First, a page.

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Cover Stories Series 2011> Chinese International Search and Rescue Team 10 Years On> Archive
UPDATED: September 19, 2010 Web Exclusive
Pakistani Official Hails China's Relief Assistance
Pakistan is grateful for Chinese assistance in coping with the worst floods in recent history


TIMELY ASSISTANCE: Admiral Noman Bashir, Chief of Naval Staff of Pakistan, visits the Chinese international rescue team in Thatta, south Pakistan's Sindh Province, on September 2 (YUAN MAN) 

Pakistan is grateful for Chinese assistance in coping with the worst floods in recent history, said a senior Pakistani naval official.

"It is not only making statements and giving reports in newspapers, but is actually helping," said Admiral Noman Bashir, Chief of Naval Staff.

In addition to relief goods, such as equipment, food and medicine, China has also sent medical workers to flood-hit areas in southern Pakistan, he told reporters in Beijing on September 18.

Severe floods have devastated large parts of Pakistan since late July. They have killed nearly 2,000 people and exposed more than 20 million others to homelessness, malnutrition, risk of epidemics and loss of livelihood, according to UN estimates.

The rolling floods have damaged nearly 1.9 million homes and affected at least 160,000 square kman area larger than England. The UN has recently called for $2.07 billion raised for flood victims in Pakistan in its largest-ever natural disaster relief appeal.

To date, the Chinese Government has donated 320 million yuan ($47 million) worth of humanitarian aid to Pakistan. It sent a second rescue team, consisting of more than 60 members, to Thatta, Sindh Province, on September 14. They were sent to replace the first team, which arrived on August 27.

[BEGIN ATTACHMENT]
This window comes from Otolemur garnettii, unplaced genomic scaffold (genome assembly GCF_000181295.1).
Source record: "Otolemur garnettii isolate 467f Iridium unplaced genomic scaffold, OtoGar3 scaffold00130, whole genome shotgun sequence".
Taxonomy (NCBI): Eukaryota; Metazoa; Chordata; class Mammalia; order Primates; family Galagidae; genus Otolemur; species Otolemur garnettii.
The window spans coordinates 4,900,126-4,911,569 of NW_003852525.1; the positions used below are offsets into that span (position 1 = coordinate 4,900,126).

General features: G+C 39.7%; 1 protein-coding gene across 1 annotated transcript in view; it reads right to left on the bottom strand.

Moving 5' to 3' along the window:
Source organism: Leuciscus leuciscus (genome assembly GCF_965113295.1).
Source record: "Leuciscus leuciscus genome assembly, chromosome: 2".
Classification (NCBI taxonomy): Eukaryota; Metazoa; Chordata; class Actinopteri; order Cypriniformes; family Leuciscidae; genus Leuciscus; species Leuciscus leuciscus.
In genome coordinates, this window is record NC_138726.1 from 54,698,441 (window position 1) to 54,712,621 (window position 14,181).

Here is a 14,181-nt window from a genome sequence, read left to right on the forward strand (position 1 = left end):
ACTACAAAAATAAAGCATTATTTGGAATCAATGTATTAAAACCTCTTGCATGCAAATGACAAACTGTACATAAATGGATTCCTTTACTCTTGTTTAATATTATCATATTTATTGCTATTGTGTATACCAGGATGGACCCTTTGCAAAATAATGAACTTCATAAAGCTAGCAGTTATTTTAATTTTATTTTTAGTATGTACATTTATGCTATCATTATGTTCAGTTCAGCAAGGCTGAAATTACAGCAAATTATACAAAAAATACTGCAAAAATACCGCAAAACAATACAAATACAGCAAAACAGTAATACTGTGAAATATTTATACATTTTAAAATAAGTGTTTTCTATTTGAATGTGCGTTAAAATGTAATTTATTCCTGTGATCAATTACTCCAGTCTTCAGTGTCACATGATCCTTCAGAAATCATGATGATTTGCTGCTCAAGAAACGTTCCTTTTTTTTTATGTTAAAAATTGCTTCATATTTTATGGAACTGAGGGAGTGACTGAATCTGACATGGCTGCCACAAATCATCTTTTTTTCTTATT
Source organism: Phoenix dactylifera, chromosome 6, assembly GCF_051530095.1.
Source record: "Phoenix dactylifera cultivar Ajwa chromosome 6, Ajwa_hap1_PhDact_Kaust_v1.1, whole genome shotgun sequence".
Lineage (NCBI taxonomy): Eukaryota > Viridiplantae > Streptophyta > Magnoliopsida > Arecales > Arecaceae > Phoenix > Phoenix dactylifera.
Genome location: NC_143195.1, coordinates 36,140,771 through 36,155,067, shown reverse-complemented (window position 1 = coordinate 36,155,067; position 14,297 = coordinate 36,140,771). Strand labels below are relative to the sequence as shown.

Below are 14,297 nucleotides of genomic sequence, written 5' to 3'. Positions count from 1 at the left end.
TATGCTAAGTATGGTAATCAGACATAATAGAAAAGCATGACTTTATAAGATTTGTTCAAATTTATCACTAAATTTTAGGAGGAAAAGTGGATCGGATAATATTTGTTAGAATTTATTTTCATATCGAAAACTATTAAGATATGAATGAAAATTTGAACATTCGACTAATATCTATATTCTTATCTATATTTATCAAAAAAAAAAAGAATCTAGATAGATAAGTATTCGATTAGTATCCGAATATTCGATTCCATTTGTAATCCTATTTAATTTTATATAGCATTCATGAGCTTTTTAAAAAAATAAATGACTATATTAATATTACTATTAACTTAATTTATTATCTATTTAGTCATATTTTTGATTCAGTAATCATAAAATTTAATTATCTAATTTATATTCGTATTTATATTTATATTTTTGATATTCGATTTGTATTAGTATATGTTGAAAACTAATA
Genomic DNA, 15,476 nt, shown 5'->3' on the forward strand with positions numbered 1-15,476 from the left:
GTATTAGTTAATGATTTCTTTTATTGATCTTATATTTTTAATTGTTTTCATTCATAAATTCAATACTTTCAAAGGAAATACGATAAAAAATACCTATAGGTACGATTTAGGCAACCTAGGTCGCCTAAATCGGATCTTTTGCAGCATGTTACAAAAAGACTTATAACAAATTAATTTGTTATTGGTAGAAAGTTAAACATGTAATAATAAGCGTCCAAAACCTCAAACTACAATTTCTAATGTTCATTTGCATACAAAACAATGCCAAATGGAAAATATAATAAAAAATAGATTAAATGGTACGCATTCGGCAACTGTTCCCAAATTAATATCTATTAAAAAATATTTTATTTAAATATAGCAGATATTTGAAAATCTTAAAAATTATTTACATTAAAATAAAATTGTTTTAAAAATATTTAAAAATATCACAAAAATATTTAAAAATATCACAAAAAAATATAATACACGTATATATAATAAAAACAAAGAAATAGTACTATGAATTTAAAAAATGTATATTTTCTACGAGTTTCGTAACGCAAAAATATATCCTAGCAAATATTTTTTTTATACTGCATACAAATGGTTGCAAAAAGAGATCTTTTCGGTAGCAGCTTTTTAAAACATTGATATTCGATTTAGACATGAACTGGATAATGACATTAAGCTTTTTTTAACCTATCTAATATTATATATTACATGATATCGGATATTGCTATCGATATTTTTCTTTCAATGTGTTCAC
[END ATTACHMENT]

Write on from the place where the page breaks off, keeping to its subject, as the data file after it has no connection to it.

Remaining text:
"These are difficult times," Bashir said. "Pakistani people, government and military are all working together with the help of our friends, especially China. We are sure that we will be able to overcome this challenge."

The Pakistani Navy, for instance, has ordered marines to conduct rescue and relief operations throughout the country and has saved more than 200,000 people, he said.

Bashir was in China for the commissioning ceremony held in the port city of Shanghai for a frigate jointly built by China and Pakistan.

Pakistan is willing to strengthen maritime cooperation with China to address challenges, such as piracy, in Pakistan's adjacent waters, he said.

Discussions are underway for China and Pakistan to collaborate in developing submarines and larger warships, he added. And at least two Chinese warships will take part in the biennial international naval exercises Aman 2011, to be held in Karachi, Pakistan, next March.





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